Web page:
Gators welcome two new coaches
By David Williams
Published in Sports on August 4, 2004 1:55 PM
SEVEN SPRINGS -- Two new coaches at Spring Creek High School are expecting to provide stability for the Gator girls' athletic programs. They will be getting to work right away.
One of the coaches will be taking her first turn at coaching varsity high school sports, while the other is a veteran coach with Wayne County ties.
Amanda Ramfjord is the new girls basketball coach, while Deanna Morris returns to Wayne County to coach the Gators in volleyball and girls track. The duo will take over the duties of Cassandra Tyson, who is not at the school this year.
Ramfjord, a 2000 graduate of Tennessee Wesleyan College, is coaching high school varsity for the first time after spending three years as assistant women's basketball coach for Mount Olive College. Ramfjord was a player at Tennessee Wesleyan, and she said her combined experience as a player and a coach at the college level will serve her well as she takes over.
The Gators claimed their first-ever playoff berth last season. Ramfjord said her players can expect hard work from her, and she will expect as much from them.
"I'm going to come in with 110 percent, and I expect them to come in with 110 percent," she said. "We're going to do this together, and we're going to try and make the playoffs."
Ramfjord wants her Gators to play the type of game she played in her day -- one that is always moving.
"I'd like to try and have a running type of team -- fast break, man-to-man defense," she said. "That's what I'm used to from the college level. I'll have to break it down some for high school players, but that's what I played in high school and college. I'll probably bring some zone into it, but not 2-3. I think kids get lazy in a 2-3 ... a 1-3-1 has more movement."
Morris will begin her season as Gator head coach immediately, with a volleyball tryout all this week.
A 1988 graduate of Pembroke State University who returned to get her teaching credentials in 1992, Morris comes to the school after nearly ten years as a middle and high school coach in Wayne County.
Morris -- who then was Deannna Oxendine -- coached at Goldsboro High School and Goldsboro Middle School starting in 1993. She coached soccer, indoor track, cross country, girls track and softball before moving on to Purnell Swett High School as a JV girls basketball and track coach. Morris was also at Greenwood Middle School as a softball and volleyball coach, and was most recently teaching in Dixon County, Tennessee before returning to Wayne County.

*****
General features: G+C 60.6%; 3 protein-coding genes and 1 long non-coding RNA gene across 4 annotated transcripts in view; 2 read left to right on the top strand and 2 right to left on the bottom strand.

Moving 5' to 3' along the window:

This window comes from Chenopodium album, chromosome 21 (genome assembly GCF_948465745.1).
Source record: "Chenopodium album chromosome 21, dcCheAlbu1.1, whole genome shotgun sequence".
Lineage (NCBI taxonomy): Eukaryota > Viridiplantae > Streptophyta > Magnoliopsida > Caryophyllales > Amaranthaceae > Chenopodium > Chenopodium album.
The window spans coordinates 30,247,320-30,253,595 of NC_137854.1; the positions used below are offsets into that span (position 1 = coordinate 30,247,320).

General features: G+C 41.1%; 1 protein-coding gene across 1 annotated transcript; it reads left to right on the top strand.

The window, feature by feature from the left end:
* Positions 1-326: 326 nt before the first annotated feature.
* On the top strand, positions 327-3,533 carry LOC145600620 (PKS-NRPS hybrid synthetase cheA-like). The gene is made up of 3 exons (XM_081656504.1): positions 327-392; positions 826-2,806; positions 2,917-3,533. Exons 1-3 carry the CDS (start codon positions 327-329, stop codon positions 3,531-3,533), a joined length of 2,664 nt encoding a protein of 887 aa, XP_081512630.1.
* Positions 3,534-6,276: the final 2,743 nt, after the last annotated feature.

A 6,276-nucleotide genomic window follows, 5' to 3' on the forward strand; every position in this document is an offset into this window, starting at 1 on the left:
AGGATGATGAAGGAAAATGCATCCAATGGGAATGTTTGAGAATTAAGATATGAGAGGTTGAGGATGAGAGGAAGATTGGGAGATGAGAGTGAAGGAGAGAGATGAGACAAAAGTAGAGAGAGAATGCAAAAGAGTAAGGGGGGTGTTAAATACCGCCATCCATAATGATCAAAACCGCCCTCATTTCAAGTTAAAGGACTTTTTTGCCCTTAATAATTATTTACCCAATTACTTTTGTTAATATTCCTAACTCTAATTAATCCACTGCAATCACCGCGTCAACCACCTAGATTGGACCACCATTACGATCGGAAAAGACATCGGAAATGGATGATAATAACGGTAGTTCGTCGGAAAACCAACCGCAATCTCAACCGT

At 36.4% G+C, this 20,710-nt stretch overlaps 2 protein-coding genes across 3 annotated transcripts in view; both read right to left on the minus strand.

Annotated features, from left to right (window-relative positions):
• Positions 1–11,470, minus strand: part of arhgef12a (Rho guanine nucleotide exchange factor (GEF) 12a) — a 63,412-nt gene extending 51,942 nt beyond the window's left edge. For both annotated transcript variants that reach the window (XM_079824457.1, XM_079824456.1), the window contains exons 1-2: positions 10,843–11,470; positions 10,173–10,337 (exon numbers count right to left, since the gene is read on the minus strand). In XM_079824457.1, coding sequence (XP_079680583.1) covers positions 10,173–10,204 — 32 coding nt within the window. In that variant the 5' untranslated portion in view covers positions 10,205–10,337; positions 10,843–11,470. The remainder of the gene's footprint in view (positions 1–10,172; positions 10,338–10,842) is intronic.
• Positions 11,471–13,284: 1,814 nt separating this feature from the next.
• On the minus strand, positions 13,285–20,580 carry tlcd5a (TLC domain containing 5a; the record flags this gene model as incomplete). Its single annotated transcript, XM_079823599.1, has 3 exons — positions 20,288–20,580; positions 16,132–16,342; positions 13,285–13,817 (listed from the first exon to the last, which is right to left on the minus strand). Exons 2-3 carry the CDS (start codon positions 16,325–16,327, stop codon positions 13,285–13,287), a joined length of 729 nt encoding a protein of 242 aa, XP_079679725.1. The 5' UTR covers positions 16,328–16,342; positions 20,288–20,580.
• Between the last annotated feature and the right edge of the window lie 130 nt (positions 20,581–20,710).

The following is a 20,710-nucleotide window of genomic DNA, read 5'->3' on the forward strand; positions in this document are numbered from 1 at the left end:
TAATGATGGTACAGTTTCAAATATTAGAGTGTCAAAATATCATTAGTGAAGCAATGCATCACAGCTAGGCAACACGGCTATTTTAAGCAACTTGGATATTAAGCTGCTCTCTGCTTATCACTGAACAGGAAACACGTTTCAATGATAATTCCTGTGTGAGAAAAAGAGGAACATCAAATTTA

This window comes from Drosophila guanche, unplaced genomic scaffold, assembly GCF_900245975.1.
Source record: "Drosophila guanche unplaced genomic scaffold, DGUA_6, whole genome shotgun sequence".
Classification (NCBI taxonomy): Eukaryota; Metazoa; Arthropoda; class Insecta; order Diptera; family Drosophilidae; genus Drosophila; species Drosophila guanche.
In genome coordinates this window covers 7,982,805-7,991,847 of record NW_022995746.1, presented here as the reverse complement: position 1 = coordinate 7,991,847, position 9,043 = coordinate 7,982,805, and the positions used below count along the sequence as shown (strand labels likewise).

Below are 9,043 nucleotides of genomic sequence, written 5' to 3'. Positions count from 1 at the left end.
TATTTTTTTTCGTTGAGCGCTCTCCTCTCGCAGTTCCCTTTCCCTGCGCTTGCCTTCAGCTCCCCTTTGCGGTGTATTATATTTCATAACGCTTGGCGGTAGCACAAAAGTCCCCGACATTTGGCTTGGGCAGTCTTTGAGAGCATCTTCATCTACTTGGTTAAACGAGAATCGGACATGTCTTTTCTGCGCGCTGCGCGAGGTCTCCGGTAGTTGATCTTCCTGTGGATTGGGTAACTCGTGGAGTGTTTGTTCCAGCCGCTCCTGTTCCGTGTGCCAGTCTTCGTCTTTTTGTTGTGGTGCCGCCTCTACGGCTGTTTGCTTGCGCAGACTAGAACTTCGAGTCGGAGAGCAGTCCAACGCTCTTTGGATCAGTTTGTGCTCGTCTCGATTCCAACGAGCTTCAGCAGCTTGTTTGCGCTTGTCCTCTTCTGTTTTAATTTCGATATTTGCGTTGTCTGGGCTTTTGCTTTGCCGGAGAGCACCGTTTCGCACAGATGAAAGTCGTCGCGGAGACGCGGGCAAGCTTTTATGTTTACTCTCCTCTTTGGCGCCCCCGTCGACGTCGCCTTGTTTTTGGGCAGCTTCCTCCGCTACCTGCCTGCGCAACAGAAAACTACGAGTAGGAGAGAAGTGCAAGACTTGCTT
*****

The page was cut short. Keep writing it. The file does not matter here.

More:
"I am excited about getting this program off the ground at Spring Creek," Morris said. "They have had three coaches in the last three years, and it's hard to get anything built like that."
Morris, who said she expects enough players to field a JV volleyball team, said the main challenge will be teaching the girls how to play.
"A few of the girls have a few of the skills -- some of them played in middle school -- but we have to teach them how to play the game completely -- offense, defense," she said. "We need to show them how to play their positions."
Morris noted that the skills used in volleyball are unique to the sport, with a few exceptions.
"Tennis is similar in the serving," she said. "The scoring is different, the skills are different -- it's the only sport that you use your forearms for."
Both Ramfjord and Morris want to develop summer programs and camps at Spring Creek to help the younger players grow in their skills and abilities.
"A lot of the kids are in different sports," said Ramfjord. " I have to check the rules and see what kinds of individual workouts I can have before the season. We'll have workouts after basketball. I would have liked to have started doing weights, but with the kids pretty much playing all seasons, we can't do that."
Both new coaches are enjoying their place at Spring Creek. Ramfjord works at North Drive School, but said she feels right at home in Seven Springs.
"I've met all the coaches from me working at the golf course (Sleepy Creek)," she said. "Steve Clingan is the principal, and I have close ties with him because I worked with his dad at Mount Olive College.
"I'm excited, and I've been accepted well. They brought me in, and I never felt any tension from anyone."
Morris said she, too, has been welcomed into the Gator family. When here before, she used to run the Wayne County physical fitness championship program with former county athletics director Dave Thomas.
"I've spoken to him, and we may get that going again," she said.
Both coaches want their prospective players to know what to expect from them.
"You are going to have to have a team that gets along," said Ramfjord. "You have to have players that will listen to their coach, and I think I can get that respect because of my background. When players don't get along with other people, that shows on the court. I want to know my team is together, and they stay together no matter what."
"I'm not going to be negative," said Morris. "They can expect hard work -- anything worth having is worth working for."
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